The evidence outlined above suggests that the terrestrial biosphere is already playing a clear role in slowing the rate of atmospheric and climatic change. This has led to the debate over whether management of the terrestrial biosphere could be employed as a tool to further slow atmospheric change. This management could take the form of enhanced reforestation, reduced forest degradation through logging, slowed down tropical deforestation, and sequestration of carbon in soils through "no-till" agricultural practices [Royal Society (2001)]. These options would also have a number of beneficial environmental side-effects, such as protection of biodiversity, watershed protection, and reduced soil erosion. Another potentially exciting option is the growing of bio-fuels to replace fossil fuels as an energy source.
In the last few years, the potential use of biosphere sinks has moved from academic debate to the forefront of international politics. Since the adoption of the United Nations Framework Convention on Climate Change (UNFCCC) in 1992, world political leaders have moved towards recognising the need to act to prevent dangerous levels of climate change. In 1997, the Kyoto Protocol of the UNFCCC was signed, committing the industrialised countries to reduce their CO2 emissions to various targets below 1990 levels by 2010. Since then, the Kyoto Protocol has faced a number of difficulties, in particular the withdrawal of the USA in 2001, but it finally came into force in 2005. One of the major points of contention has been whether human-induced carbon sinks should be included as a CO2 emissions reduction strategy, and in particular deliberate planned carbon sinks generated by appropriate forest and land management. The debate centres on two points: Whether these sinks really make a long-term contribution to climate change mitigation, and whether these sinks can be reliably measured.
It has been estimated that throughout human history about 190 PgC have been lost from the biosphere to the atmosphere by the clearing of forests for settlement and food production, about 10% of the total carbon content of the biosphere. An intensive and active deforestation reduction and reforestation program could at maximum return 75PgC back to the biosphere by 2050. Such a program could make a significant contribution to reducing net carbon emissions for the next few decades, but over the century becomes increasingly irrelevant compared to the 1400PgC emissions projected by 2100 under the IPCC "business-as-usual" scenario. Some countries (particularly in Europe) and many NGOs have argued that because these sinks can only make a small contribution to the long-term solution, they are a dangerous opt-out from the primary challenge, which is to develop technology and restructure energy supply and energy use to build low carbon emission societies. Other countries (the USA, Canada, Japan and Australia) have argued that the biosphere carbon sinks can be a viable component of an overall CO2 emissions reductions program. The debate still rages, but as of 2001 biosphere carbon sinks are included within the Kyoto Protocol, albeit in a rather arbitrary way.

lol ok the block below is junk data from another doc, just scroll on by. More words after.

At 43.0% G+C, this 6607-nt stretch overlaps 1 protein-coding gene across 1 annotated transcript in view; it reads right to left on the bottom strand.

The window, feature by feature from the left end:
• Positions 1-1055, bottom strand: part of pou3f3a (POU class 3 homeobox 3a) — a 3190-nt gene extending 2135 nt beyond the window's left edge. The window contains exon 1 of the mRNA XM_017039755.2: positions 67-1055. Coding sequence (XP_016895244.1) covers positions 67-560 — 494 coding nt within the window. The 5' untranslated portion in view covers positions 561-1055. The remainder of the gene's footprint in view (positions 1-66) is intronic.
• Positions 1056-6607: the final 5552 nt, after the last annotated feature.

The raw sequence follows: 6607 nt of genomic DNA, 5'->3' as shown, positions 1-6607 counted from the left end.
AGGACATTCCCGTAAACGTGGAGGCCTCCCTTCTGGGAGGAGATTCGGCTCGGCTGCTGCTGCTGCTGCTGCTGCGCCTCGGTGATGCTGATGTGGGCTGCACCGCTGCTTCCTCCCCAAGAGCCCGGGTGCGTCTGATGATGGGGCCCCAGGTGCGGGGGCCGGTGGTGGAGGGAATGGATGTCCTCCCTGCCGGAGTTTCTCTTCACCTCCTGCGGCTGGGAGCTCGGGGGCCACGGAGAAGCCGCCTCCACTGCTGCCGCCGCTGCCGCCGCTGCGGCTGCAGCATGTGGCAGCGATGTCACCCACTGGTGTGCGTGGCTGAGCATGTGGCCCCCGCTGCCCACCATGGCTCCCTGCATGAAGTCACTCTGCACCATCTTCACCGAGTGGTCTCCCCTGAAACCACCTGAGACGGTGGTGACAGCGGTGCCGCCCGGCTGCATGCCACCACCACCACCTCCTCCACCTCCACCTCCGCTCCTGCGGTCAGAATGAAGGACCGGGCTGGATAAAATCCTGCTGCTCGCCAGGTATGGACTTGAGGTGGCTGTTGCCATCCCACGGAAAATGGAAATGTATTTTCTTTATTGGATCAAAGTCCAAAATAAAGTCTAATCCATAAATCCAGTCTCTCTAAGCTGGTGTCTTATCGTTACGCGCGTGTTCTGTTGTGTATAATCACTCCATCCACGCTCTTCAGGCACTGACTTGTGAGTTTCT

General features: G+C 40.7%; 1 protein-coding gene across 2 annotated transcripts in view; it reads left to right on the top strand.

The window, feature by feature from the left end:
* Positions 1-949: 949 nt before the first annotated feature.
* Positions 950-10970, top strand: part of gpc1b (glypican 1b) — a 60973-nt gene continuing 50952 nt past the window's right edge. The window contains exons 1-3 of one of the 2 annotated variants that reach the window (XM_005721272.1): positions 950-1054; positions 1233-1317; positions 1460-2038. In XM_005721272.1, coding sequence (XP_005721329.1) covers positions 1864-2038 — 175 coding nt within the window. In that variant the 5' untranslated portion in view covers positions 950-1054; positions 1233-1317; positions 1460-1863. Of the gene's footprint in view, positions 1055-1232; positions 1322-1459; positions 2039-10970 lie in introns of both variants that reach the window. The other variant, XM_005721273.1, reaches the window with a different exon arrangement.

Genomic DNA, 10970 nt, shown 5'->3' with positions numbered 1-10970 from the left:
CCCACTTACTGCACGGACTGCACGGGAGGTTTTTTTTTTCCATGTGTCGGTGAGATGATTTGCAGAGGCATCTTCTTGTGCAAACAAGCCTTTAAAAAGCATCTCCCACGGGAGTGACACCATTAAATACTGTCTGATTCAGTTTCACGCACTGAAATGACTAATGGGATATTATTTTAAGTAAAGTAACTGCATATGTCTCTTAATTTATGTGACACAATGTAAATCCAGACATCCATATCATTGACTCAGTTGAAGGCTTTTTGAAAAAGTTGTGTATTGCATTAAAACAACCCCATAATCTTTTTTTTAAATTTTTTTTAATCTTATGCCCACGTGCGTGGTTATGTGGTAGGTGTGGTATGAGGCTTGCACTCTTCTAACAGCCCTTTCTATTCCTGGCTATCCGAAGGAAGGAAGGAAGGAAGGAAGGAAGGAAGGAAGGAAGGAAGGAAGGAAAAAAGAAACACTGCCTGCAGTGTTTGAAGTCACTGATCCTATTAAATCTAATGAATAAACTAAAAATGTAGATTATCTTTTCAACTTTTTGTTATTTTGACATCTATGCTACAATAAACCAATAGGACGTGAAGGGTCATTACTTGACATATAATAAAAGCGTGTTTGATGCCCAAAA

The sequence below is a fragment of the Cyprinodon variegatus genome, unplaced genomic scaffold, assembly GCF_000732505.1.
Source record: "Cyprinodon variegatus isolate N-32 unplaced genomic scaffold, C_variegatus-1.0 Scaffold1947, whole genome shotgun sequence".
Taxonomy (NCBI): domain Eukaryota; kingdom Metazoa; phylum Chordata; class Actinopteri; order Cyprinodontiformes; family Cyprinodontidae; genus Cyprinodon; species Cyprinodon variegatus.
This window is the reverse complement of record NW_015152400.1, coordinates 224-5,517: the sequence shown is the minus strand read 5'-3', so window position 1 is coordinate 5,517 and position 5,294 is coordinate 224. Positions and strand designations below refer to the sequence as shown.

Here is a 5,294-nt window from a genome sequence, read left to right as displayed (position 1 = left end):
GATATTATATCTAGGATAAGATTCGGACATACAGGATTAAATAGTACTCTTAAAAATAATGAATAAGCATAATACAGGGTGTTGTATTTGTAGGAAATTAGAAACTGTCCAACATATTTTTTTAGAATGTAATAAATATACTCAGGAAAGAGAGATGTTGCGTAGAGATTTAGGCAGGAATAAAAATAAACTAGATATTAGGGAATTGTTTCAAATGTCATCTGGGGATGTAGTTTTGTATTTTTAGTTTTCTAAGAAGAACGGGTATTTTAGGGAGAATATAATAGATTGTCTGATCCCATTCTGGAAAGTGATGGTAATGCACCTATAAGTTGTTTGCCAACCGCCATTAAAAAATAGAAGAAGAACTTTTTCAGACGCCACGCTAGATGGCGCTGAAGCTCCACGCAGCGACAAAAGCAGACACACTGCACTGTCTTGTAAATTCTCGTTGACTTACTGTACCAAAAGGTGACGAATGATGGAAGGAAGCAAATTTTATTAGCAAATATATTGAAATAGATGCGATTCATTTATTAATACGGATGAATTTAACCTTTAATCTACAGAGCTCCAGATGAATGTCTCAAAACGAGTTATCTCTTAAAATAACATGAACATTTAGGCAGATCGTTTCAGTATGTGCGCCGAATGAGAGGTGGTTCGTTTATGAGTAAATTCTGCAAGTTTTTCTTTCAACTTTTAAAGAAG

Whatever the rights and wrongs of the debate, it is increasingly clear that the global carbon cycle will need to be closely monitored for political and economic as well as scientific reasons. The evidence outlined above shows that the scientific community is making progress in understanding the carbon cycle, but we are still somewhat fumbling in the dark. What is lacking is the right observational tool, a "macroscope" that can tell us how much carbon is being emitted from a particular place at a particular time. Over the coming decade, there is the exciting possibility that this macro-scrope will be developed, and that the sharp light of comprehensive global observation will finally be shed on the obscure secrets of the global carbon cycle. That macroscope will be satellite observations of CO2 concentration in high spatial and temporal detail [Houweling et al. (2004)].
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